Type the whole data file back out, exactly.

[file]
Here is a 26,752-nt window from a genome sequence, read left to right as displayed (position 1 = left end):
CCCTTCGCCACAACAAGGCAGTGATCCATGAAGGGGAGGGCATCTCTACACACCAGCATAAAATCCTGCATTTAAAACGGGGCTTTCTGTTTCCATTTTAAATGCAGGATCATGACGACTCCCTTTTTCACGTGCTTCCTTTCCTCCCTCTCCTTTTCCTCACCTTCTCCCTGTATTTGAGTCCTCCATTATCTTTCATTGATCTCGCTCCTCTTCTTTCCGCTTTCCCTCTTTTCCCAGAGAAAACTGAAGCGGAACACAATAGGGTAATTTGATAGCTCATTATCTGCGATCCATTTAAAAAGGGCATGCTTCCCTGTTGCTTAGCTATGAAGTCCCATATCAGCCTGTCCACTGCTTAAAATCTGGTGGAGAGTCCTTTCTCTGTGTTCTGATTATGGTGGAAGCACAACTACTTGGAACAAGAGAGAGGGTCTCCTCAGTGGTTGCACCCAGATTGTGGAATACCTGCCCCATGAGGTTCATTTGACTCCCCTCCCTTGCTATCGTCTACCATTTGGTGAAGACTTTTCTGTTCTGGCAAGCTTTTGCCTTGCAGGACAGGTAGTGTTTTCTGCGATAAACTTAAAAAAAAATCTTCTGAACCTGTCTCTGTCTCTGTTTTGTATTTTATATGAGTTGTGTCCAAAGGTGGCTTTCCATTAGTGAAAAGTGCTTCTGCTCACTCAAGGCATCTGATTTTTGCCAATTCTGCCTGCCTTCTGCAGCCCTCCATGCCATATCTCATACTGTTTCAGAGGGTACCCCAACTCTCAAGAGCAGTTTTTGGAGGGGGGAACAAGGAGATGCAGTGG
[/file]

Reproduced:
Here is a 26,752-nt window from a genome sequence, read left to right as displayed (position 1 = left end):
CCCTTCGCCACAACAAGGCAGTGATCCATGAAGGGGAGGGCATCTCTACACACCAGCATAAAATCCTGCATTTAAAACGGGGCTTTCTGTTTCCATTTTAAATGCAGGATCATGACGACTCCCTTTTTCACGTGCTTCCTTTCCTCCCTCTCCTTTTCCTCACCTTCTCCCTGTATTTGAGTCCTCCATTATCTTTCATTGATCTCGCTCCTCTTCTTTCCGCTTTCCCTCTTTTCCCAGAGAAAACTGAAGCGGAACACAATAGGGTAATTTGATAGCTCATTATCTGCGATCCATTTAAAAAGGGCATGCTTCCCTGTTGCTTAGCTATGAAGTCCCATATCAGCCTGTCCACTGCTTAAAATCTGGTGGAGAGTCCTTTCTCTGTGTTCTGATTATGGTGGAAGCACAACTACTTGGAACAAGAGAGAGGGTCTCCTCAGTGGTTGCACCCAGATTGTGGAATACCTGCCCCATGAGGTTCATTTGACTCCCCTCCCTTGCTATCGTCTACCATTTGGTGAAGACTTTTCTGTTCTGGCAAGCTTTTGCCTTGCAGGACAGGTAGTGTTTTCTGCGATAAACTTAAAAAAAAATCTTCTGAACCTGTCTCTGTCTCTGTTTTGTATTTTATATGAGTTGTGTCCAAAGGTGGCTTTCCATTAGTGAAAAGTGCTTCTGCTCACTCAAGGCATCTGATTTTTGCCAATTCTGCCTGCCTTCTGCAGCCCTCCATGCCATATCTCATACTGTTTCAGAGGGTACCCCAACTCTCAAGAGCAGTTTTTGGAGGGGGGAACAAGGAGATGCAGTGG